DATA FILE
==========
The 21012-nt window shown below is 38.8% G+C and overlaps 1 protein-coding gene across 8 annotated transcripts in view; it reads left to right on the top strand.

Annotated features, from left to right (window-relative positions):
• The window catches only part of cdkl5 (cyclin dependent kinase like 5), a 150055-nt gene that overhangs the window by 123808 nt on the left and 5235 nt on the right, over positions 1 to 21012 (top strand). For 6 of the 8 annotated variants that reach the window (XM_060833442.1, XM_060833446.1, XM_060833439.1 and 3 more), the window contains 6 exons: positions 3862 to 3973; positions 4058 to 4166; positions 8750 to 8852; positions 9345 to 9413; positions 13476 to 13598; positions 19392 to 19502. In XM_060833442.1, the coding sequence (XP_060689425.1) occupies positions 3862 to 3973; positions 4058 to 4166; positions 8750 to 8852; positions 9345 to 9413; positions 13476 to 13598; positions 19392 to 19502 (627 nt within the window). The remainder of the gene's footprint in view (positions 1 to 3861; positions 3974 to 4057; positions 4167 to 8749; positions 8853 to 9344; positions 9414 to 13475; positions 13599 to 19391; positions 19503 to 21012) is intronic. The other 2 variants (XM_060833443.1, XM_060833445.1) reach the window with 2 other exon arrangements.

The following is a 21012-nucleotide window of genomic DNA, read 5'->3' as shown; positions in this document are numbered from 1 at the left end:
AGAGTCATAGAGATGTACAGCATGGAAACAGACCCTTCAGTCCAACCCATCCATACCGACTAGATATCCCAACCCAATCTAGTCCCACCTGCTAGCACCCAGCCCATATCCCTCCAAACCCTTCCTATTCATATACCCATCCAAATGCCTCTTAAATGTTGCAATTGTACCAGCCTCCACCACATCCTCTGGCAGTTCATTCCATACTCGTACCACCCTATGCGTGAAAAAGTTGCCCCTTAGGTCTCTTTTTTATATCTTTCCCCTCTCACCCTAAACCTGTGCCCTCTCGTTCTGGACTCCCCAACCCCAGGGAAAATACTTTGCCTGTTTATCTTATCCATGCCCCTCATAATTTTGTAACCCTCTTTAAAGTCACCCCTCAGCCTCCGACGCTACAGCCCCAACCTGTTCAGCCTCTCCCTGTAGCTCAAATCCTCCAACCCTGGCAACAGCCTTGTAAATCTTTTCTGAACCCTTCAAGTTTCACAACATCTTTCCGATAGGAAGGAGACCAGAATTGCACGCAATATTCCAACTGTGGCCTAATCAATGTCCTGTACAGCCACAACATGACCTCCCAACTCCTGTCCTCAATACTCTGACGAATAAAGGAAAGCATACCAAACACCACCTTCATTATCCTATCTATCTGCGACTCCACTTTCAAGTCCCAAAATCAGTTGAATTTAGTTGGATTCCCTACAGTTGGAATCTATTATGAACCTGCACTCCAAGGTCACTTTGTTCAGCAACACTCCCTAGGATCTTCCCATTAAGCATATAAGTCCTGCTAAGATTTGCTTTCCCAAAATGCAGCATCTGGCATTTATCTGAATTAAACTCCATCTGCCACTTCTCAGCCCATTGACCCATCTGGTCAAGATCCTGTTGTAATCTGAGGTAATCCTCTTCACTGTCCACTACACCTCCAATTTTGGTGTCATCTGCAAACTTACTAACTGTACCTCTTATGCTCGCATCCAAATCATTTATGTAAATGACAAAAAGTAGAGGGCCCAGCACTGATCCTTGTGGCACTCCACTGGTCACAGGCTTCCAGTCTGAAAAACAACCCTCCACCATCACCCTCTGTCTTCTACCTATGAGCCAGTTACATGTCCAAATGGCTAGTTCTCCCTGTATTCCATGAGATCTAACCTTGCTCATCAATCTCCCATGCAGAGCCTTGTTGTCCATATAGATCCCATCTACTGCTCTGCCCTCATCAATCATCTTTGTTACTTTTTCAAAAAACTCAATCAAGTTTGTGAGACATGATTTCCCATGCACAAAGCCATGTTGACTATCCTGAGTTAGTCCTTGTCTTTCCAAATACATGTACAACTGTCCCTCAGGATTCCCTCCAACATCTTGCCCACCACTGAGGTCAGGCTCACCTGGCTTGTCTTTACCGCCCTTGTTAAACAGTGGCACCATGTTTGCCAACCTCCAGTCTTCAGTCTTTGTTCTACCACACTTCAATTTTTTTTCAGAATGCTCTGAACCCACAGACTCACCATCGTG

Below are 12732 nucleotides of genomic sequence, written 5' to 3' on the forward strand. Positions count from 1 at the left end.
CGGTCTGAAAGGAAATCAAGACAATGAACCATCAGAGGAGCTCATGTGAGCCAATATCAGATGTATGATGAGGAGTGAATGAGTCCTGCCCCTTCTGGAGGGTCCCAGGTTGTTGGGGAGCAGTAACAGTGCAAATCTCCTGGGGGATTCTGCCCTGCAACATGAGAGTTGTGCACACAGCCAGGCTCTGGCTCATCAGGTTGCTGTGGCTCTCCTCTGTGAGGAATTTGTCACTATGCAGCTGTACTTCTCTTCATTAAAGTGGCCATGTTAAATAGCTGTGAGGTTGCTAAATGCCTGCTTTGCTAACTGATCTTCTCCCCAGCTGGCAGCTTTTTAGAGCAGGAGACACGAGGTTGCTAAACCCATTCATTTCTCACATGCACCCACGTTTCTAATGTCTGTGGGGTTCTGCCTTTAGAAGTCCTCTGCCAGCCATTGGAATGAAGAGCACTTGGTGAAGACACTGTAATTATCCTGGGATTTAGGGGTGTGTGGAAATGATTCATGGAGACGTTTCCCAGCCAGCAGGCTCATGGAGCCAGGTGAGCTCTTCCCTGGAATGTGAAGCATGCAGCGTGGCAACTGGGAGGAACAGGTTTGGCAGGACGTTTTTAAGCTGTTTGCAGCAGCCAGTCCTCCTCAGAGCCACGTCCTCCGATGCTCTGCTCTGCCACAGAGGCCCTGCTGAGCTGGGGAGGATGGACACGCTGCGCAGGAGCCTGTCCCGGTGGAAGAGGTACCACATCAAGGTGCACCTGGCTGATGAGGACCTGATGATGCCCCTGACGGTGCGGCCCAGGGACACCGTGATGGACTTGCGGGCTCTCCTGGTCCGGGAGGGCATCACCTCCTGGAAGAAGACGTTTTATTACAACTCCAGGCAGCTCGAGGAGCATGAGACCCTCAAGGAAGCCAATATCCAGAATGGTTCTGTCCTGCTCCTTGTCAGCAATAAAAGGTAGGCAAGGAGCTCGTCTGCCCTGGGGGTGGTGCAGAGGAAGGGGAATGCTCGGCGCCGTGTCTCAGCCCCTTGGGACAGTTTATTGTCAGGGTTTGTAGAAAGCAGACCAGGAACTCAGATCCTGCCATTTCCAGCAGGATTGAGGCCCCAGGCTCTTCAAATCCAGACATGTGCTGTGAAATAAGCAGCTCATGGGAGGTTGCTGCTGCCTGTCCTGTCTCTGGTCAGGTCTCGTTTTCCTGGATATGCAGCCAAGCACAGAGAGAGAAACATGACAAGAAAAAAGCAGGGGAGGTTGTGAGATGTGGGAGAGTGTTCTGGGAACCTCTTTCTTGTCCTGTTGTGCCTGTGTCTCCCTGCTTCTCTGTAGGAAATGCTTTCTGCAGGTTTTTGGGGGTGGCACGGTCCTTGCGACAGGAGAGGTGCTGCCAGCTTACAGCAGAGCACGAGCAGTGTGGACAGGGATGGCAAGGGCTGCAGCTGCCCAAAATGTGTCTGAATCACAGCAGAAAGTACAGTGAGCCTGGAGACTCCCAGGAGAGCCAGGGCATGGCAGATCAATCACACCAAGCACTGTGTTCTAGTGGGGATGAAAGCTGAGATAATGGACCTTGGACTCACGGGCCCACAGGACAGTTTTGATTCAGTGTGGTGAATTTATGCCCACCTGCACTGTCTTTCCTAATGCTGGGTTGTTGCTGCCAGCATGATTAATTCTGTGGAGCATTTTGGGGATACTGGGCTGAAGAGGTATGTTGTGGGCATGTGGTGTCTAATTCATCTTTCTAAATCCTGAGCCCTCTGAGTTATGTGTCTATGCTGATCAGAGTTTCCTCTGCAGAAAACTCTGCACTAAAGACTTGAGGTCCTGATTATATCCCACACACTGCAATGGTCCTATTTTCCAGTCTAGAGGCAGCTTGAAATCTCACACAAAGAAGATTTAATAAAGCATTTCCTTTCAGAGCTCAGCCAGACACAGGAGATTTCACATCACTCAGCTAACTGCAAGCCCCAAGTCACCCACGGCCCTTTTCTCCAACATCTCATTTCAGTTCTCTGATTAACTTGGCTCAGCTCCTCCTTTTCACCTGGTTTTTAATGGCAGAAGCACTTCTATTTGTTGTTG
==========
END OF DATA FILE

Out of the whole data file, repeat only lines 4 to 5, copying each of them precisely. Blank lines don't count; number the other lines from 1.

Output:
The following is a 21012-nucleotide window of genomic DNA, read 5'->3' as shown; positions in this document are numbered from 1 at the left end:
AGAGTCATAGAGATGTACAGCATGGAAACAGACCCTTCAGTCCAACCCATCCATACCGACTAGATATCCCAACCCAATCTAGTCCCACCTGCTAGCACCCAGCCCATATCCCTCCAAACCCTTCCTATTCATATACCCATCCAAATGCCTCTTAAATGTTGCAATTGTACCAGCCTCCACCACATCCTCTGGCAGTTCATTCCATACTCGTACCACCCTATGCGTGAAAAAGTTGCCCCTTAGGTCTCTTTTTTATATCTTTCCCCTCTCACCCTAAACCTGTGCCCTCTCGTTCTGGACTCCCCAACCCCAGGGAAAATACTTTGCCTGTTTATCTTATCCATGCCCCTCATAATTTTGTAACCCTCTTTAAAGTCACCCCTCAGCCTCCGACGCTACAGCCCCAACCTGTTCAGCCTCTCCCTGTAGCTCAAATCCTCCAACCCTGGCAACAGCCTTGTAAATCTTTTCTGAACCCTTCAAGTTTCACAACATCTTTCCGATAGGAAGGAGACCAGAATTGCACGCAATATTCCAACTGTGGCCTAATCAATGTCCTGTACAGCCACAACATGACCTCCCAACTCCTGTCCTCAATACTCTGACGAATAAAGGAAAGCATACCAAACACCACCTTCATTATCCTATCTATCTGCGACTCCACTTTCAAGTCCCAAAATCAGTTGAATTTAGTTGGATTCCCTACAGTTGGAATCTATTATGAACCTGCACTCCAAGGTCACTTTGTTCAGCAACACTCCCTAGGATCTTCCCATTAAGCATATAAGTCCTGCTAAGATTTGCTTTCCCAAAATGCAGCATCTGGCATTTATCTGAATTAAACTCCATCTGCCACTTCTCAGCCCATTGACCCATCTGGTCAAGATCCTGTTGTAATCTGAGGTAATCCTCTTCACTGTCCACTACACCTCCAATTTTGGTGTCATCTGCAAACTTACTAACTGTACCTCTTATGCTCGCATCCAAATCATTTATGTAAATGACAAAAAGTAGAGGGCCCAGCACTGATCCTTGTGGCACTCCACTGGTCACAGGCTTCCAGTCTGAAAAACAACCCTCCACCATCACCCTCTGTCTTCTACCTATGAGCCAGTTACATGTCCAAATGGCTAGTTCTCCCTGTATTCCATGAGATCTAACCTTGCTCATCAATCTCCCATGCAGAGCCTTGTTGTCCATATAGATCCCATCTACTGCTCTGCCCTCATCAATCATCTTTGTTACTTTTTCAAAAAACTCAATCAAGTTTGTGAGACATGATTTCCCATGCACAAAGCCATGTTGACTATCCTGAGTTAGTCCTTGTCTTTCCAAATACATGTACAACTGTCCCTCAGGATTCCCTCCAACATCTTGCCCACCACTGAGGTCAGGCTCACCTGGCTTGTCTTTACCGCCCTTGTTAAACAGTGGCACCATGTTTGCCAACCTCCAGTCTTCAGTCTTTGTTCTACCACACTTCAATTTTTTTTCAGAATGCTCTGAACCCACAGACTCACCATCGTG